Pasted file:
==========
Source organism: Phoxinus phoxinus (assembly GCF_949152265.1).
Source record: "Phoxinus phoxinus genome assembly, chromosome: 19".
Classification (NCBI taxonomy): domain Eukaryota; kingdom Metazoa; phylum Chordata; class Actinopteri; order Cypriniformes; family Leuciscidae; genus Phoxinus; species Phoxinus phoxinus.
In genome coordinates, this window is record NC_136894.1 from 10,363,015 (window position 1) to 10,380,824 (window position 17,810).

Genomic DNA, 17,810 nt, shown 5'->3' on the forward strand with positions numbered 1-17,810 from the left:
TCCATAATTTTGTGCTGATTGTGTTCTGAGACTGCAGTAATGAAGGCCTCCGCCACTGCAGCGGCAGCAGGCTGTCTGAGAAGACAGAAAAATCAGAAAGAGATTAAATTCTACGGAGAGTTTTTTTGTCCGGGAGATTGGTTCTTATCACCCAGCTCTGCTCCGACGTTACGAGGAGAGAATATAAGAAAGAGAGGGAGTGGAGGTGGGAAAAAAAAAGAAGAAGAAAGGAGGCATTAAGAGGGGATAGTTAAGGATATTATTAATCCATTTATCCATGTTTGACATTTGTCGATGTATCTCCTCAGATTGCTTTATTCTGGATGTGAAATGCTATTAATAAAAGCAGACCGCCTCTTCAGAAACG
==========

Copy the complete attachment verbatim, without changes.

Source organism: Phoxinus phoxinus (assembly GCF_949152265.1).
Source record: "Phoxinus phoxinus genome assembly, chromosome: 19".
Classification (NCBI taxonomy): domain Eukaryota; kingdom Metazoa; phylum Chordata; class Actinopteri; order Cypriniformes; family Leuciscidae; genus Phoxinus; species Phoxinus phoxinus.
In genome coordinates, this window is record NC_136894.1 from 10,363,015 (window position 1) to 10,380,824 (window position 17,810).

Genomic DNA, 17,810 nt, shown 5'->3' on the forward strand with positions numbered 1-17,810 from the left:
TCCATAATTTTGTGCTGATTGTGTTCTGAGACTGCAGTAATGAAGGCCTCCGCCACTGCAGCGGCAGCAGGCTGTCTGAGAAGACAGAAAAATCAGAAAGAGATTAAATTCTACGGAGAGTTTTTTTGTCCGGGAGATTGGTTCTTATCACCCAGCTCTGCTCCGACGTTACGAGGAGAGAATATAAGAAAGAGAGGGAGTGGAGGTGGGAAAAAAAAAGAAGAAGAAAGGAGGCATTAAGAGGGGATAGTTAAGGATATTATTAATCCATTTATCCATGTTTGACATTTGTCGATGTATCTCCTCAGATTGCTTTATTCTGGATGTGAAATGCTATTAATAAAAGCAGACCGCCTCTTCAGAAACG